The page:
A year later, though, Messier became embroiled in a bitter contract negotiation with the Blueshirts and signed with the Vancouver Canucks. Gretzky was alone again - on Broadway, on a mediocre team, a situation he had never wanted. He didn't want to be the center of attention or the one on whom all the expectations were focused. He continued to be the team's leading scorer, but his supporting cast grew weaker and the Rangers missed the playoffs his last two years in the NHL. Time and again his perfect passes floated into open ice where no Ranger had anticipated the play or a pass would be badly missed on the awful Garden ice. Toward the end of the 1998-99 season, Gretzky announced his retirement, and his final two games, in Ottawa and New York, were emotionally difficult.
When he retired after the season, the NHL retired his number 99 to ensure no one else would ever wear it.
Gretzky played in the NHL's All-Star Game every year he was in the league and was the first player to be named game MVP with three different teams. Internationally, his record is unparalleled among NHL players. After the World Juniors in 1978, he played in the World Championship in 1982, suiting up for his first game for Canada just 24 hours after the Oilers had been eliminated from the 1982 playoffs. The proudest of all Canadians ever to wear the national red and white sweater, he also played in each Canada Cup in 1981, 1984, 1987 and 1991. Each time he led the tournament in scoring, and only in his first year, 1981, did the team fail to claim the title of world champion.
Gretzky also participated in the 1996 World Cup, the replacement tournament for the Canada Cup, where Canada placed second for the first time to the United States. But perhaps Gretzky's greatest international honor came in late 1997, when he was selected to represent Canada at the 1998 Olympic Winter Games in Nagano, Japan. He was able to realize a boyhood dream, as the NHL shut down so that all the pros could represent their countries at those Olympics. Team Canada placed a disappointing fourth after losing in the semifinals on a shootout to Dominik Hasek and the Czech Republic, a result that was controversial for coach Marc Crawford since he didn't select Gretzky, the NHL's all-time leading scorer, to take one of the five penalty shots for Canada.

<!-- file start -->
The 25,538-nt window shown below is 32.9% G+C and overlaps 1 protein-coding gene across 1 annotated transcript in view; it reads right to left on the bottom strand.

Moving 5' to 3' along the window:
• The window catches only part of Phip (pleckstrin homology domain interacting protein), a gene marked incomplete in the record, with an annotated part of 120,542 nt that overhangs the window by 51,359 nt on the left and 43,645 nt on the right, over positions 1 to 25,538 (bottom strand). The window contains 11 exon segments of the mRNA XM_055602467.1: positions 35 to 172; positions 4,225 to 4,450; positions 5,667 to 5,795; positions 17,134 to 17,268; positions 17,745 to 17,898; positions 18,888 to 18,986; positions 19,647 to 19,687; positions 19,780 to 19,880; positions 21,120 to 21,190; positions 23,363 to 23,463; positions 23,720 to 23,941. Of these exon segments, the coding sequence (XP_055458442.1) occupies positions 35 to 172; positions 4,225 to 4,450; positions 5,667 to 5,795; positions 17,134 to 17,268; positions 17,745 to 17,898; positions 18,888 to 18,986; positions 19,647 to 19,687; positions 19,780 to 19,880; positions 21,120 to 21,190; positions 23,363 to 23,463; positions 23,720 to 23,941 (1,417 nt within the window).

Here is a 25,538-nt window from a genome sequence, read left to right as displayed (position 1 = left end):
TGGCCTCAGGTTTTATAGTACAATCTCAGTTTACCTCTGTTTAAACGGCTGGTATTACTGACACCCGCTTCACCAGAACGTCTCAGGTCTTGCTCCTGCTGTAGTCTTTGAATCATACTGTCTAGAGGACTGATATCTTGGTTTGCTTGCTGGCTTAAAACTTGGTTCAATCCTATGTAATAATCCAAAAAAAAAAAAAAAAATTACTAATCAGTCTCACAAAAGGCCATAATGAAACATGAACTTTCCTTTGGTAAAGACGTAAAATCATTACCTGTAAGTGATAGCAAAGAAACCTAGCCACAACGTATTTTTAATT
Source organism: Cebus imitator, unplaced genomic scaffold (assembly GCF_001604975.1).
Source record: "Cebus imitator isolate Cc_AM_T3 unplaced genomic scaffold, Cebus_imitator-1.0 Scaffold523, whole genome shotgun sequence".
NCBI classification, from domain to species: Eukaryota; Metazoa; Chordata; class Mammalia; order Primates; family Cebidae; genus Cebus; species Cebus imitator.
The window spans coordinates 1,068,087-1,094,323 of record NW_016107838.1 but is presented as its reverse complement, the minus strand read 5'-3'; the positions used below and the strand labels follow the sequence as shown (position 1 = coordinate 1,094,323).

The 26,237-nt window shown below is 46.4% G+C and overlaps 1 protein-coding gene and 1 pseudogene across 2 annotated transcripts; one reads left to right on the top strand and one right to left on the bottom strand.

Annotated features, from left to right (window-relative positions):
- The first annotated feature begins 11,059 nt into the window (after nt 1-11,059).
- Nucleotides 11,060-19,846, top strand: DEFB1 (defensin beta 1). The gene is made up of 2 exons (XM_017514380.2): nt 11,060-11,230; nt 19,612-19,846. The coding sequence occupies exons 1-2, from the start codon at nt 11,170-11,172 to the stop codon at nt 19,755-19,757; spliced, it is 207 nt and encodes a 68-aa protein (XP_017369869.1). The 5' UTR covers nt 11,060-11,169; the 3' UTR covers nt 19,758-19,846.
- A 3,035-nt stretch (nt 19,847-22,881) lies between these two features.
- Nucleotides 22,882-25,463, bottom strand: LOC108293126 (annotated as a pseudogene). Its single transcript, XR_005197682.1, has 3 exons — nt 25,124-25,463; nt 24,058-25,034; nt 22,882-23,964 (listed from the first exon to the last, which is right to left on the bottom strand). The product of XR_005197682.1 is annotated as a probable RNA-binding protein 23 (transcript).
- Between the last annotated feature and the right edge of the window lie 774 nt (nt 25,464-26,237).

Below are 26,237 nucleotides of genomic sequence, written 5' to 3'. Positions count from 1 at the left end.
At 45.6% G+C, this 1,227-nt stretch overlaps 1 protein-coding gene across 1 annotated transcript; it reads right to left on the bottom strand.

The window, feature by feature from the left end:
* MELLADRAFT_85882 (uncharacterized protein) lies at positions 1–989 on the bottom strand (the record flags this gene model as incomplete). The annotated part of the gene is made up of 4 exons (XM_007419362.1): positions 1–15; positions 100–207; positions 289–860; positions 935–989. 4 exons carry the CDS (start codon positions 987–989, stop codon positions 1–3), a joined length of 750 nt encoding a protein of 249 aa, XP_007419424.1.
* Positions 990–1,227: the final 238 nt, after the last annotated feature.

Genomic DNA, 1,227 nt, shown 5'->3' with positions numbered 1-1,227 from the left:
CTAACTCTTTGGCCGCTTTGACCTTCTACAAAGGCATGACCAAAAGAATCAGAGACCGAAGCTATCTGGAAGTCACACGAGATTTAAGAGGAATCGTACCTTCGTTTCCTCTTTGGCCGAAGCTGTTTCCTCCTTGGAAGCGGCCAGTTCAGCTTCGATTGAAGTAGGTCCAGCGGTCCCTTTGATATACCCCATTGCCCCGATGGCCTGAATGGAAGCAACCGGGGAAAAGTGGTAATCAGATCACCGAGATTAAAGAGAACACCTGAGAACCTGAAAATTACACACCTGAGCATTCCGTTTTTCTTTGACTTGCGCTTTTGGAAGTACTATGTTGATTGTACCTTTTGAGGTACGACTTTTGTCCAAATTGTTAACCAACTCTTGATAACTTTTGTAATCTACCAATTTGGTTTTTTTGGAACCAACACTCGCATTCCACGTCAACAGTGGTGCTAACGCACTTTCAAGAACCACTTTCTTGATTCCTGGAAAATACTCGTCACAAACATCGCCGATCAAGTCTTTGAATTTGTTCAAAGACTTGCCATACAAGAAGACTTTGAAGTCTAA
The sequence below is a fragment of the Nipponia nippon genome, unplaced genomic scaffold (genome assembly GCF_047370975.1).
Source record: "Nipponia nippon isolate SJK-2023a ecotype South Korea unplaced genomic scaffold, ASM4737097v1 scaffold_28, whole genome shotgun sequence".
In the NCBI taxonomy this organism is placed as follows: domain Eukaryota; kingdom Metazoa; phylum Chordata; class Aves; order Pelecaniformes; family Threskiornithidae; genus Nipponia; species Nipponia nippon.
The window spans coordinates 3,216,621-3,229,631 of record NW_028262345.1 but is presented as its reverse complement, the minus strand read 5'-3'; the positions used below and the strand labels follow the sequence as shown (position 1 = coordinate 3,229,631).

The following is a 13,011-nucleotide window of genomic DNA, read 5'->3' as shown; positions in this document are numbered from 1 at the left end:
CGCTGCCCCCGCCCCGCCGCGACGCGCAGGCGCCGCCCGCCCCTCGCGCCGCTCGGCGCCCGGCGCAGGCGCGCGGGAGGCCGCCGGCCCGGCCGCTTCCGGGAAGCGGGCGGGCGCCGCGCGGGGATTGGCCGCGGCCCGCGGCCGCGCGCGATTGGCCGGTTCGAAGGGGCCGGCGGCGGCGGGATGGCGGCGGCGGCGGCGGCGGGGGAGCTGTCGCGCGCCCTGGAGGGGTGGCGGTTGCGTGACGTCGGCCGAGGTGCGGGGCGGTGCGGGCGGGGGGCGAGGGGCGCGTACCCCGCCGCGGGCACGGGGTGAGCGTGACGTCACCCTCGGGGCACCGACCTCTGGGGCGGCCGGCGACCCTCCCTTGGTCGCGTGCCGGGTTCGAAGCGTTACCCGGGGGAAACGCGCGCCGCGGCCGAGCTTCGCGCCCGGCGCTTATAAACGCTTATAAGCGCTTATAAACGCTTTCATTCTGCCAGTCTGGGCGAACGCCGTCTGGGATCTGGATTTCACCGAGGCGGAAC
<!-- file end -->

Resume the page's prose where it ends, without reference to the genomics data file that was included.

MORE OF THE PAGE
Of course, as soon as he retired he was inducted into the Hall of Fame, and in century-end polls he was consistently ranked the greatest hockey player of all time. Although the 1999-2000 season marked Gretzky's first year of retirement, he was hardly inactive. The Edmonton Oilers retired his number 99 at the start of the 1999-2000 season, and at the All-Star Game in Toronto in February 2000 his sweater was retired by the NHL in another special ceremony. Then, early in the summer, he became a minority owner of the Phoenix Coyotes, a move designed to help him get back in the game and one that also saved the franchise from moving because of ownership difficulties.
In November of 2000, Gretzky was named Executive Director of Canada's 2002 Men's Olympic Hockey team. His duties included overseeing all hockey operations, and making the final decision on all personnel and player selections. He did indeed possess the Midas touch, turning all things to gold, Olympic Gold.
However the road was anything but smooth. During the Salt Lake City Games, Gretzky challenged the media coverage and officiating, claiming it was "anti-Canadian". His rallying methods paved the way for Team Canada to claim the gold 5-2 over the USA, thus ending a 50-year Olympic drought for Canada's men's hockey teams.